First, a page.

Remember that you are social being at first and to keep socializing is the basic need of any human being. Business network built on pure relationship is one of the most precious assets you have. So don’t hesitate in making strong relationships much more worthy than your business. For more information on the topic , please follow the link: http://www.cbsnews.com/8301-505125_162-28245723/10-reasons-why-your-network-is-your-biggest-asset/
The concept of business rivalry is fading because the concept of business network has made it possible for the key rivals to sit on a same table or to connect via internet and discuss the common interest of each other and threats being faced .Thus, business networking is working like confidence building measure for the two rivals. Not only the rivals, the two strangers connected through a network also start believing in each other because of the connection built through this network.
Business network is all about mutual trust, which leads to cooperation and finally makes it possible to have a multiplying factor in each sense. This mutual cooperation can lead to the joint ventures or increase in investments and much more. You only need to focus on strengthening your relationships with other members of the network. Be loyal and trust them to get the same in return. For more tips you may follow the link: http://business.financialpost.com/2013/05/27/6-tips-on-how-to-get-the-most-out-of-business-networking/ Using the web for your business is an art and those those who are running their business from home, surely needs mastery because here the situation is quite different from the ordinary business. The guardian pays more light on the issue in the following link: http://www.theguardian.com/small-business-network/2013/feb/25/niche-business-networking-groups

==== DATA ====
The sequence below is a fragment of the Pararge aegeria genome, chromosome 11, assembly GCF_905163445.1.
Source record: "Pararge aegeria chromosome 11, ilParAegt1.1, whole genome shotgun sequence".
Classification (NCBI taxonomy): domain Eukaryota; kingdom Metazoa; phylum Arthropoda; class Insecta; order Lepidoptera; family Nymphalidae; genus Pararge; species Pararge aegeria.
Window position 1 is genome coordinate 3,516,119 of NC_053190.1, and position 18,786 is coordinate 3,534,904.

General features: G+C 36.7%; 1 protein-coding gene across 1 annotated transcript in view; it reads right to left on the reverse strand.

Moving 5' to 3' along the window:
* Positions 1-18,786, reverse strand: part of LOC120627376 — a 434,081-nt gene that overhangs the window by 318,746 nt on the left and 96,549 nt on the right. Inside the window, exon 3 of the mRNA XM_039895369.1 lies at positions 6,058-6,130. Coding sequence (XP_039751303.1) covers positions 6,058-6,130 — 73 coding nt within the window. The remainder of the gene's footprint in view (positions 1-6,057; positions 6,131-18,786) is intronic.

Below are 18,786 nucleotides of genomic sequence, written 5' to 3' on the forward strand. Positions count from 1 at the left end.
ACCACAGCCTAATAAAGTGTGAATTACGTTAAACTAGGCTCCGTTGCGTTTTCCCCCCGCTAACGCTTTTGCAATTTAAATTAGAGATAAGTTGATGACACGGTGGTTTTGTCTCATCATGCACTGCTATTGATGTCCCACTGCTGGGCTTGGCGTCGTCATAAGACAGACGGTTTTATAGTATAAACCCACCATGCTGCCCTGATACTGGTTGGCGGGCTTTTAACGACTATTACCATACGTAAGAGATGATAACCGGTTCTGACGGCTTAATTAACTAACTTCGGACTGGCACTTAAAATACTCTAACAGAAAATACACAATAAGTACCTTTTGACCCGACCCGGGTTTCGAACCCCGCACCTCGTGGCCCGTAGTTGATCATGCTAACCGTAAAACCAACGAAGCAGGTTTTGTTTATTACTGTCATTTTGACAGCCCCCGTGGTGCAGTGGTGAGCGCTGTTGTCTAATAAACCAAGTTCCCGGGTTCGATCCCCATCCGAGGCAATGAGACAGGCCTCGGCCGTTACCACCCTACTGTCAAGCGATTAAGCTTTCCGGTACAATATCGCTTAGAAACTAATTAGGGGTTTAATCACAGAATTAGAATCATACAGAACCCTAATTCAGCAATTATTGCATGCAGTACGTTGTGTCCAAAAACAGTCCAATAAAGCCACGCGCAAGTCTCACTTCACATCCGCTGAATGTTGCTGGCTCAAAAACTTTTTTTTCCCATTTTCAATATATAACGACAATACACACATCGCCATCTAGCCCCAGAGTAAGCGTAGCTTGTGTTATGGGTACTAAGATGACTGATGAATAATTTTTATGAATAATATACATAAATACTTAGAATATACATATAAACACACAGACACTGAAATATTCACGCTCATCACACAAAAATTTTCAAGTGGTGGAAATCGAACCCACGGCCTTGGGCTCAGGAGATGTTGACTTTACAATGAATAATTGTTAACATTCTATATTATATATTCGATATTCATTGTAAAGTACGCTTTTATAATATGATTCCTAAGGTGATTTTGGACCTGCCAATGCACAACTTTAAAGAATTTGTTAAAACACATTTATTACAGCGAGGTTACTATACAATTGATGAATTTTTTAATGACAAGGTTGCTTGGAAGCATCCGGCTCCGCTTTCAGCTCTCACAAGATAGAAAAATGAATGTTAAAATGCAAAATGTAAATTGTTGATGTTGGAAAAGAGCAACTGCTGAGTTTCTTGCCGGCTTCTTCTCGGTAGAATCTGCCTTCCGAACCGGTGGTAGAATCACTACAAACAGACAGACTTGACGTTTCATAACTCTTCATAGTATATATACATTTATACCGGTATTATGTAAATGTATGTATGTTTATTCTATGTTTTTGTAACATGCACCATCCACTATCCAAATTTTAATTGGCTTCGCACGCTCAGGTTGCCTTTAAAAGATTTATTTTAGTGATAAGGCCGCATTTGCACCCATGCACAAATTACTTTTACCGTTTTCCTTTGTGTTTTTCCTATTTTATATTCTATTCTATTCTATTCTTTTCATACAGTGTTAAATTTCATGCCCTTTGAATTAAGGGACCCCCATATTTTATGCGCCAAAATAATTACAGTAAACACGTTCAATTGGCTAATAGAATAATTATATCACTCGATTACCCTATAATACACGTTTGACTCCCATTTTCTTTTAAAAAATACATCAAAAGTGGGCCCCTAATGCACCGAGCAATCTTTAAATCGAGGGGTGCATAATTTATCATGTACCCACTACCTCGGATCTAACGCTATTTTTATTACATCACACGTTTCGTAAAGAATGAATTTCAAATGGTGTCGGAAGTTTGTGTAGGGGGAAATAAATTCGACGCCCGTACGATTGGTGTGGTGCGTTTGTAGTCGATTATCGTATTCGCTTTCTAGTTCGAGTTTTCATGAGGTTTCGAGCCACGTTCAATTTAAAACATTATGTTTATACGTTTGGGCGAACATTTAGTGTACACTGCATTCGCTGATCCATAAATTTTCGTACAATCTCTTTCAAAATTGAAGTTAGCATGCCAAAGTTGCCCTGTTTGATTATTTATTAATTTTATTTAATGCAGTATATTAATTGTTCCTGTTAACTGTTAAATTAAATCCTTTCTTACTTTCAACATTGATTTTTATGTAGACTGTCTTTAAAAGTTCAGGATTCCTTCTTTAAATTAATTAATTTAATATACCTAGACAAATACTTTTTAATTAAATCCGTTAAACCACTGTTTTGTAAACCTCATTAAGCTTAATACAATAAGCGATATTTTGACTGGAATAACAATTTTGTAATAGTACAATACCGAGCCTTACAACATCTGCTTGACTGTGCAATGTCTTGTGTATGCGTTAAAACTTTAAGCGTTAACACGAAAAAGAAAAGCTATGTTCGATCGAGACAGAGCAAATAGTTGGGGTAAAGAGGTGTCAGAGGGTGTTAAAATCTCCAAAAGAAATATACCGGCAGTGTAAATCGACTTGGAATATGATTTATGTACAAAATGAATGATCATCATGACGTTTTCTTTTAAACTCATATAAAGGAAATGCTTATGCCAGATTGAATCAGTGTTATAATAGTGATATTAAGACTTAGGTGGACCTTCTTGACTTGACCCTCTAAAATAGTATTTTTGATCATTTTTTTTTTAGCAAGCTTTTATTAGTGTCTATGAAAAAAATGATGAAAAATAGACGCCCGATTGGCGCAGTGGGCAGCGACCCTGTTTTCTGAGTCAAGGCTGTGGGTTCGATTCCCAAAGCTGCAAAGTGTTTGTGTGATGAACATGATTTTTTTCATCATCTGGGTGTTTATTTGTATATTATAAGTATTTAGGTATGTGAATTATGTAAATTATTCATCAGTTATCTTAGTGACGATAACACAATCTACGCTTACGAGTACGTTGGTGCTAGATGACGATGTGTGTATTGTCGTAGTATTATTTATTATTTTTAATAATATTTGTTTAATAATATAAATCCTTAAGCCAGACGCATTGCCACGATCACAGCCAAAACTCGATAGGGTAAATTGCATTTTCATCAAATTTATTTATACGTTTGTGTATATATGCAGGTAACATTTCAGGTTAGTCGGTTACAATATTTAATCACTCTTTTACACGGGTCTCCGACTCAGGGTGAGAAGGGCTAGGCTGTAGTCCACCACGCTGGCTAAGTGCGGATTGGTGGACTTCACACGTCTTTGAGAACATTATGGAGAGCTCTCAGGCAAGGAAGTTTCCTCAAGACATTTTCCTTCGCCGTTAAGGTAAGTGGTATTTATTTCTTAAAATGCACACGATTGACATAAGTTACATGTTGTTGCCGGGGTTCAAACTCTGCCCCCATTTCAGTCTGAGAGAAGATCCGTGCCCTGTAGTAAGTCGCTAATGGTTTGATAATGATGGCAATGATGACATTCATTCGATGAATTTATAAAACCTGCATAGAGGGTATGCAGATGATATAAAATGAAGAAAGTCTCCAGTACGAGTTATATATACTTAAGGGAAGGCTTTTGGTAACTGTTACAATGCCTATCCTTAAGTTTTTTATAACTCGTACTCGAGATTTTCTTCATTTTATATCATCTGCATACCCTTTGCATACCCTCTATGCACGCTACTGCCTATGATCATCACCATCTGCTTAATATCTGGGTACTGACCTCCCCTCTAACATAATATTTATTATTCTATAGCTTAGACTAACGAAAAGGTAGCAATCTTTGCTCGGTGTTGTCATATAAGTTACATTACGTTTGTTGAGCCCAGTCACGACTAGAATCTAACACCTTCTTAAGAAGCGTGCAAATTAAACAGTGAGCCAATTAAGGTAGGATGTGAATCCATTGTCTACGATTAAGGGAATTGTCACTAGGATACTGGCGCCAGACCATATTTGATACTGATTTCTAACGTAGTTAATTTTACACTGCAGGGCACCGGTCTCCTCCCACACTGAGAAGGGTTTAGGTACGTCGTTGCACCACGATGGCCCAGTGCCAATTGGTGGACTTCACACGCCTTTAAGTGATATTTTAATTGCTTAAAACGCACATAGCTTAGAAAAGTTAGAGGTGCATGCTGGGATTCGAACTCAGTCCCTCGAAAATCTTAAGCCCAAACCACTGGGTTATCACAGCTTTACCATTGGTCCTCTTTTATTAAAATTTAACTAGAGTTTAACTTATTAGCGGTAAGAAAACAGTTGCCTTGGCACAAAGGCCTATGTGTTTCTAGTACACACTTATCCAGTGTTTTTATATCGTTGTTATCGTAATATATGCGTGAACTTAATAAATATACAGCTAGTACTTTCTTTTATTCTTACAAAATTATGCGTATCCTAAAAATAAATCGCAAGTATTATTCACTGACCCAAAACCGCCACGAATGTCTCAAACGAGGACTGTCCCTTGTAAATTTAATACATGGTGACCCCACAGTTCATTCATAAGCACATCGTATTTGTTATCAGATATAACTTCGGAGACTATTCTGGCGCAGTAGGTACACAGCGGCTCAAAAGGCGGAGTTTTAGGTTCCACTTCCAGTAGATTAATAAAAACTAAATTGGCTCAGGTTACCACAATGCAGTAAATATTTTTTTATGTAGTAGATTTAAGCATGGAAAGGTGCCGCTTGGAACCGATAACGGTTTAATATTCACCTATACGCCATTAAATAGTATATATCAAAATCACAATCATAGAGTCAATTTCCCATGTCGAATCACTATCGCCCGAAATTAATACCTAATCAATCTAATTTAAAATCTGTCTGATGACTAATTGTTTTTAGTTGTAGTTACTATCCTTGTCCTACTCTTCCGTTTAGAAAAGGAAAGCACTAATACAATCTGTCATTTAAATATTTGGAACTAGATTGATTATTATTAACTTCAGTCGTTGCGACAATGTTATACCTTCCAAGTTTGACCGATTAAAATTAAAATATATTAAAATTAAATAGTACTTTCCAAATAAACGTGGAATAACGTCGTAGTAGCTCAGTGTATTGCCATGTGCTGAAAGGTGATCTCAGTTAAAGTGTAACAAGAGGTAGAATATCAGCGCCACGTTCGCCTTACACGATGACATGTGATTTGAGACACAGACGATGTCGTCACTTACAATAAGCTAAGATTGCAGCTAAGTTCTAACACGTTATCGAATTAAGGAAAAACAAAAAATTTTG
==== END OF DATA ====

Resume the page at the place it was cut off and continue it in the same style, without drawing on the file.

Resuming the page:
If I have seen it once, I have seen it a hundred times. A new person is brought in with a clear mandate. The things are meant to change. Out with the old, and in with the new. The new person comes in with a great fanfare, and takes over. Then he/she starts taking stock of the situation. And takes more stock of the situation. Gets the consultants. Does a study. And, more studies. And more stock of the situation.
Meanwhile, the chairman is stewing in his chair. The board is exasperated. They see a lot fancy reports from the consultants. But they are waiting for action. Which comes in small dribs and drabs. Seems like one step forward and three steps backward. They start saying things like – ‘even the wrong action is better than no action.’
And, that is when you know that the single biggest mistake in business transformation is being repeated again.
Here is a typical scenario: